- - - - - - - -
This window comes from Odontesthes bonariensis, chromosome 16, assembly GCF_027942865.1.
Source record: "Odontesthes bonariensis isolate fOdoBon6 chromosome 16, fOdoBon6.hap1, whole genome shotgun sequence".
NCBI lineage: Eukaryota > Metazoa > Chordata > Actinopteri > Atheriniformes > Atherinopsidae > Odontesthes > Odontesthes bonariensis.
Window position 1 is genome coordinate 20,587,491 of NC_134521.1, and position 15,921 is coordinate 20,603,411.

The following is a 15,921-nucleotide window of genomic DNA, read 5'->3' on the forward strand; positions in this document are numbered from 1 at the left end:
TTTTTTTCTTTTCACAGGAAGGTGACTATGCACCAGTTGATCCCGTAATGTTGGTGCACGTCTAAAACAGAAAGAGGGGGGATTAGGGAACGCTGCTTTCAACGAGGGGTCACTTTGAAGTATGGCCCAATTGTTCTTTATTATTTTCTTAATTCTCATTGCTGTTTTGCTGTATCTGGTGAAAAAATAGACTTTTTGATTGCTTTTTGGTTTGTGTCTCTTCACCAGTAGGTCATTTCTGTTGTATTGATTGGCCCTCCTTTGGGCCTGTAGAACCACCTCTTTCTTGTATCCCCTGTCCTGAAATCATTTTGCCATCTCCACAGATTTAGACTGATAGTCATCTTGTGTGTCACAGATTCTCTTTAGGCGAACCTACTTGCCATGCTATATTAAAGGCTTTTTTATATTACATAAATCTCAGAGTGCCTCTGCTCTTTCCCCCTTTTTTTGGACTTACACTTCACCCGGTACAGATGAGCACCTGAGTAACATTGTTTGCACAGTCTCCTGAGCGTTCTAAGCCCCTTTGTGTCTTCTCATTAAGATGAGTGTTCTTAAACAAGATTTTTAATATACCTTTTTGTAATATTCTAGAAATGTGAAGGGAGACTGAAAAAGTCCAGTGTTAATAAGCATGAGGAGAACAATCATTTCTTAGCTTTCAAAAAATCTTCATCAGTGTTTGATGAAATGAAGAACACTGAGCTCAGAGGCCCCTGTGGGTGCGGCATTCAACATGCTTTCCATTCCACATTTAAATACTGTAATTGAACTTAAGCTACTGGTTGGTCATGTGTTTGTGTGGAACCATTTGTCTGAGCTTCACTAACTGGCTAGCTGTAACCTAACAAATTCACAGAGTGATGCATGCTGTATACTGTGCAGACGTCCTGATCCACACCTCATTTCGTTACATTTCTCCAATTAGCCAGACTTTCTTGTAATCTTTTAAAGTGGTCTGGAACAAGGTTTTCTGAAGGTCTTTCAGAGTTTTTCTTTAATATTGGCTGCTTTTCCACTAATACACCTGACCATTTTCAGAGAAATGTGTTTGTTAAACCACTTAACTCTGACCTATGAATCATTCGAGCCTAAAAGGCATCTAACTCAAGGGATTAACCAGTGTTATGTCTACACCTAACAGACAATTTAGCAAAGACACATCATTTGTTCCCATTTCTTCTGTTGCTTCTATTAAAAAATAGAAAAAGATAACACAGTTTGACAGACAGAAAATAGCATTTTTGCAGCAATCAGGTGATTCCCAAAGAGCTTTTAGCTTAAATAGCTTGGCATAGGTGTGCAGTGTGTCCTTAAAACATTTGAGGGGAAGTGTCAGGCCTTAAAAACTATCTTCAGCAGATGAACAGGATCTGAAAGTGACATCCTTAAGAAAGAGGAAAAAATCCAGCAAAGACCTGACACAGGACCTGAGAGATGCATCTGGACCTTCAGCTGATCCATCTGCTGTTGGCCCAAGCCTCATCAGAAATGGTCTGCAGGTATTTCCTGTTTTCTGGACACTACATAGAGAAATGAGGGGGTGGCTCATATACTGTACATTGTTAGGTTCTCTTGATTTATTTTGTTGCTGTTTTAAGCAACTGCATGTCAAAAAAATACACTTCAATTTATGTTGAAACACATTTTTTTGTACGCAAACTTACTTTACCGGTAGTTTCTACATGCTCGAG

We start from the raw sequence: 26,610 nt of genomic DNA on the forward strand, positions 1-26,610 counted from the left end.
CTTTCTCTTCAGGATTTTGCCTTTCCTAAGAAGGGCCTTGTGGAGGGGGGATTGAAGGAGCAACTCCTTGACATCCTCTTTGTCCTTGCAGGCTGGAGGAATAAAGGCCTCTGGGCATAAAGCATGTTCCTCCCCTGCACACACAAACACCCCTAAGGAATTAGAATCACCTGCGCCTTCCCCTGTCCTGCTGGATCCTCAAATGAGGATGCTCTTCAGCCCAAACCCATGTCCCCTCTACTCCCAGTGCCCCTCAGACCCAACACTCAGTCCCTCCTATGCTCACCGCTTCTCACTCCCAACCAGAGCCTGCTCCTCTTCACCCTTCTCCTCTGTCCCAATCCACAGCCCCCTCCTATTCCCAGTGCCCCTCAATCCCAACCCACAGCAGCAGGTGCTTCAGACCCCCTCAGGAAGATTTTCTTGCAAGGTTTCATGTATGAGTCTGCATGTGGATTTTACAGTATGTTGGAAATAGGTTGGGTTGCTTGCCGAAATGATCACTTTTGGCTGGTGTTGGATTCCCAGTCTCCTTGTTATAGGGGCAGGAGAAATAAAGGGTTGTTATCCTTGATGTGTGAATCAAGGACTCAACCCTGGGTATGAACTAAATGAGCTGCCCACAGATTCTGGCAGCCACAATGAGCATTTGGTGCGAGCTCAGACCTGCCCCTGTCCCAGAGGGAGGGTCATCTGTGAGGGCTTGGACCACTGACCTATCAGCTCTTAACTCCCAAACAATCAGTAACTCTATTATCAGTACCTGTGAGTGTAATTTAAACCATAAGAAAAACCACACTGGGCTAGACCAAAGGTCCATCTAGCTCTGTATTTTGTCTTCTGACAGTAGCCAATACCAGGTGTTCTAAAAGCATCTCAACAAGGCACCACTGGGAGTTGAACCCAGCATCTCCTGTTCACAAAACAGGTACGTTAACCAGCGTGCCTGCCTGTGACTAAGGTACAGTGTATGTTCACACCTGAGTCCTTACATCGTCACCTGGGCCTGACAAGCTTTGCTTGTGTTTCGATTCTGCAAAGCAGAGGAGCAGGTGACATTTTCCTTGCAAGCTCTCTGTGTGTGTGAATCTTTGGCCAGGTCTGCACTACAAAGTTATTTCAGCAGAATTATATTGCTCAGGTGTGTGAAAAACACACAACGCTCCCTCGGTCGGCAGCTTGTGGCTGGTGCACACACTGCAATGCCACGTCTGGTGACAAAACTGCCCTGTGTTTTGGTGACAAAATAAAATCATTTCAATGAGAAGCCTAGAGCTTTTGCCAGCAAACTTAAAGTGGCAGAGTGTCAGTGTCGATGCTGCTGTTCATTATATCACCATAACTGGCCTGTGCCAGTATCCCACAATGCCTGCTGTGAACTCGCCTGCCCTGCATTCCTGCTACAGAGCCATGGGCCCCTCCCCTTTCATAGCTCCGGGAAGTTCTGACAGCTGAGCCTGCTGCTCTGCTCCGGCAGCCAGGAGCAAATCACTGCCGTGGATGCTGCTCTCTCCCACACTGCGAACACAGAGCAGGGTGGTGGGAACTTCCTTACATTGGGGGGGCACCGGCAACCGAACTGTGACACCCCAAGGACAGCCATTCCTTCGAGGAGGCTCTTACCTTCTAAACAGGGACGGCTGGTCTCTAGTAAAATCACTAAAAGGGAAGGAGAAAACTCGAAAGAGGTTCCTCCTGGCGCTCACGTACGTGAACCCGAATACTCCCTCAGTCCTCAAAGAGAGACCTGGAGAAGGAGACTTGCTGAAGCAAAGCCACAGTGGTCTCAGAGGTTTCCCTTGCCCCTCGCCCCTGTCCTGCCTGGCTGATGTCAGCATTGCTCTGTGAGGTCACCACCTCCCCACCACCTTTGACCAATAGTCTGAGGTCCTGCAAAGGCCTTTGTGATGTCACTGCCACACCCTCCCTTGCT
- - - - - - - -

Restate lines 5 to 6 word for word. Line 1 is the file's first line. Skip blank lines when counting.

The following is a 15,921-nucleotide window of genomic DNA, read 5'->3' on the forward strand; positions in this document are numbered from 1 at the left end:
TTTTTTTCTTTTCACAGGAAGGTGACTATGCACCAGTTGATCCCGTAATGTTGGTGCACGTCTAAAACAGAAAGAGGGGGGATTAGGGAACGCTGCTTTCAACGAGGGGTCACTTTGAAGTATGGCCCAATTGTTCTTTATTATTTTCTTAATTCTCATTGCTGTTTTGCTGTATCTGGTGAAAAAATAGACTTTTTGATTGCTTTTTGGTTTGTGTCTCTTCACCAGTAGGTCATTTCTGTTGTATTGATTGGCCCTCCTTTGGGCCTGTAGAACCACCTCTTTCTTGTATCCCCTGTCCTGAAATCATTTTGCCATCTCCACAGATTTAGACTGATAGTCATCTTGTGTGTCACAGATTCTCTTTAGGCGAACCTACTTGCCATGCTATATTAAAGGCTTTTTTATATTACATAAATCTCAGAGTGCCTCTGCTCTTTCCCCCTTTTTTTGGACTTACACTTCACCCGGTACAGATGAGCACCTGAGTAACATTGTTTGCACAGTCTCCTGAGCGTTCTAAGCCCCTTTGTGTCTTCTCATTAAGATGAGTGTTCTTAAACAAGATTTTTAATATACCTTTTTGTAATATTCTAGAAATGTGAAGGGAGACTGAAAAAGTCCAGTGTTAATAAGCATGAGGAGAACAATCATTTCTTAGCTTTCAAAAAATCTTCATCAGTGTTTGATGAAATGAAGAACACTGAGCTCAGAGGCCCCTGTGGGTGCGGCATTCAACATGCTTTCCATTCCACATTTAAATACTGTAATTGAACTTAAGCTACTGGTTGGTCATGTGTTTGTGTGGAACCATTTGTCTGAGCTTCACTAACTGGCTAGCTGTAACCTAACAAATTCACAGAGTGATGCATGCTGTATACTGTGCAGACGTCCTGATCCACACCTCATTTCGTTACATTTCTCCAATTAGCCAGACTTTCTTGTAATCTTTTAAAGTGGTCTGGAACAAGGTTTTCTGAAGGTCTTTCAGAGTTTTTCTTTAATATTGGCTGCTTTTCCACTAATACACCTGACCATTTTCAGAGAAATGTGTTTGTTAAACCACTTAACTCTGACCTATGAATCATTCGAGCCTAAAAGGCATCTAACTCAAGGGATTAACCAGTGTTATGTCTACACCTAACAGACAATTTAGCAAAGACACATCATTTGTTCCCATTTCTTCTGTTGCTTCTATTAAAAAATAGAAAAAGATAACACAGTTTGACAGACAGAAAATAGCATTTTTGCAGCAATCAGGTGATTCCCAAAGAGCTTTTAGCTTAAATAGCTTGGCATAGGTGTGCAGTGTGTCCTTAAAACATTTGAGGGGAAGTGTCAGGCCTTAAAAACTATCTTCAGCAGATGAACAGGATCTGAAAGTGACATCCTTAAGAAAGAGGAAAAAATCCAGCAAAGACCTGACACAGGACCTGAGAGATGCATCTGGACCTTCAGCTGATCCATCTGCTGTTGGCCCAAGCCTCATCAGAAATGGTCTGCAGGTATTTCCTGTTTTCTGGACACTACATAGAGAAATGAGGGGGTGGCTCATATACTGTACATTGTTAGGTTCTCTTGATTTATTTTGTTGCTGTTTTAAGCAACTGCATGTCAAAAAAATACACTTCAATTTATGTTGAAACACATTTTTTTGTACGCAAACTTACTTTACCGGTAGTTTCTACATGCTCGAG